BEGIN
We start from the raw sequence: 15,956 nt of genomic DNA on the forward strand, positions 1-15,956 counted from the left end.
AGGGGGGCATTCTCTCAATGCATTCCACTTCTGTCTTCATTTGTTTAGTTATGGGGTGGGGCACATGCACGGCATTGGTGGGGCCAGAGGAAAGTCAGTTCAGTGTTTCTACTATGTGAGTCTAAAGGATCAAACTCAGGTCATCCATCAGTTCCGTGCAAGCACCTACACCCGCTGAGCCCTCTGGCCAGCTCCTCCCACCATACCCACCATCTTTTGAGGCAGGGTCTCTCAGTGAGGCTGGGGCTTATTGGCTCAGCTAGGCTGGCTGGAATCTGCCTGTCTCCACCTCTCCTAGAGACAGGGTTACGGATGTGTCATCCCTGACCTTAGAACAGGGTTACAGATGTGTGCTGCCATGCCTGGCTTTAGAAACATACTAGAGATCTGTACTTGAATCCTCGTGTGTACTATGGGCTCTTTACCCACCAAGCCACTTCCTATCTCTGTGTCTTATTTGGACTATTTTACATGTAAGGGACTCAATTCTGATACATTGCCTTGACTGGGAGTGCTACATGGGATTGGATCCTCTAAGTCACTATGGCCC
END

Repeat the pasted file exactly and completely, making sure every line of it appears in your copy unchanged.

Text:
We start from the raw sequence: 15,956 nt of genomic DNA on the forward strand, positions 1-15,956 counted from the left end.
AGGGGGGCATTCTCTCAATGCATTCCACTTCTGTCTTCATTTGTTTAGTTATGGGGTGGGGCACATGCACGGCATTGGTGGGGCCAGAGGAAAGTCAGTTCAGTGTTTCTACTATGTGAGTCTAAAGGATCAAACTCAGGTCATCCATCAGTTCCGTGCAAGCACCTACACCCGCTGAGCCCTCTGGCCAGCTCCTCCCACCATACCCACCATCTTTTGAGGCAGGGTCTCTCAGTGAGGCTGGGGCTTATTGGCTCAGCTAGGCTGGCTGGAATCTGCCTGTCTCCACCTCTCCTAGAGACAGGGTTACGGATGTGTCATCCCTGACCTTAGAACAGGGTTACAGATGTGTGCTGCCATGCCTGGCTTTAGAAACATACTAGAGATCTGTACTTGAATCCTCGTGTGTACTATGGGCTCTTTACCCACCAAGCCACTTCCTATCTCTGTGTCTTATTTGGACTATTTTACATGTAAGGGACTCAATTCTGATACATTGCCTTGACTGGGAGTGCTACATGGGATTGGATCCTCTAAGTCACTATGGCCC